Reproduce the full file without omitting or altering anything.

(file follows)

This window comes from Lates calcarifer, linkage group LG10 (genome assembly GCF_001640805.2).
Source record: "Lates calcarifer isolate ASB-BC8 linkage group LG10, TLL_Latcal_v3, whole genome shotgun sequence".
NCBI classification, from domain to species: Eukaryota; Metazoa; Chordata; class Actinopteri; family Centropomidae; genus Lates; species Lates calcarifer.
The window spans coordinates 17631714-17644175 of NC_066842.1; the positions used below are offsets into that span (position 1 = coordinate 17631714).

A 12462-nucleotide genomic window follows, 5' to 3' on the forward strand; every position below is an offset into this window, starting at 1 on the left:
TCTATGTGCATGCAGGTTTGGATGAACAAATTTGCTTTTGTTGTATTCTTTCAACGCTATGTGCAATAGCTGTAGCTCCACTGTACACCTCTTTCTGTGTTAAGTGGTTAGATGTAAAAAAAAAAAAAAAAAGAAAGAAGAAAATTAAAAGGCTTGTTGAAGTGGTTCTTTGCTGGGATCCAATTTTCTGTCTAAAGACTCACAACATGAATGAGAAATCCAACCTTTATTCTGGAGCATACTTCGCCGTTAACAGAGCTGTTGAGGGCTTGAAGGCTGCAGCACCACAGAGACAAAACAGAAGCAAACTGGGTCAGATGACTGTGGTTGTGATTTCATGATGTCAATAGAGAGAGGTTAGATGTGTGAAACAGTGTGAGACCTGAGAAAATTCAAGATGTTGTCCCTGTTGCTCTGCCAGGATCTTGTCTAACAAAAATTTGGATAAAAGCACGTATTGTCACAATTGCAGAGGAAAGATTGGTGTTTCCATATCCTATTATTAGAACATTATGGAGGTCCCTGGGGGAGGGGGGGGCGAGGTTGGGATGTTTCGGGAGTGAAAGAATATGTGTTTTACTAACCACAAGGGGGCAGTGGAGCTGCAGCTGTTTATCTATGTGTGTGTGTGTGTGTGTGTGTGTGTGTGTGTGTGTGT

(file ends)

This window comes from Lates calcarifer, linkage group LG10 (genome assembly GCF_001640805.2).
Source record: "Lates calcarifer isolate ASB-BC8 linkage group LG10, TLL_Latcal_v3, whole genome shotgun sequence".
NCBI classification, from domain to species: Eukaryota; Metazoa; Chordata; class Actinopteri; family Centropomidae; genus Lates; species Lates calcarifer.
The window spans coordinates 17631714-17644175 of NC_066842.1; the positions used below are offsets into that span (position 1 = coordinate 17631714).

A 12462-nucleotide genomic window follows, 5' to 3' on the forward strand; every position below is an offset into this window, starting at 1 on the left:
TCTATGTGCATGCAGGTTTGGATGAACAAATTTGCTTTTGTTGTATTCTTTCAACGCTATGTGCAATAGCTGTAGCTCCACTGTACACCTCTTTCTGTGTTAAGTGGTTAGATGTAAAAAAAAAAAAAAAAAGAAAGAAGAAAATTAAAAGGCTTGTTGAAGTGGTTCTTTGCTGGGATCCAATTTTCTGTCTAAAGACTCACAACATGAATGAGAAATCCAACCTTTATTCTGGAGCATACTTCGCCGTTAACAGAGCTGTTGAGGGCTTGAAGGCTGCAGCACCACAGAGACAAAACAGAAGCAAACTGGGTCAGATGACTGTGGTTGTGATTTCATGATGTCAATAGAGAGAGGTTAGATGTGTGAAACAGTGTGAGACCTGAGAAAATTCAAGATGTTGTCCCTGTTGCTCTGCCAGGATCTTGTCTAACAAAAATTTGGATAAAAGCACGTATTGTCACAATTGCAGAGGAAAGATTGGTGTTTCCATATCCTATTATTAGAACATTATGGAGGTCCCTGGGGGAGGGGGGGGCGAGGTTGGGATGTTTCGGGAGTGAAAGAATATGTGTTTTACTAACCACAAGGGGGCAGTGGAGCTGCAGCTGTTTATCTATGTGTGTGTGTGTGTGTGTGTGTGTGTGTGTGTGTGTGT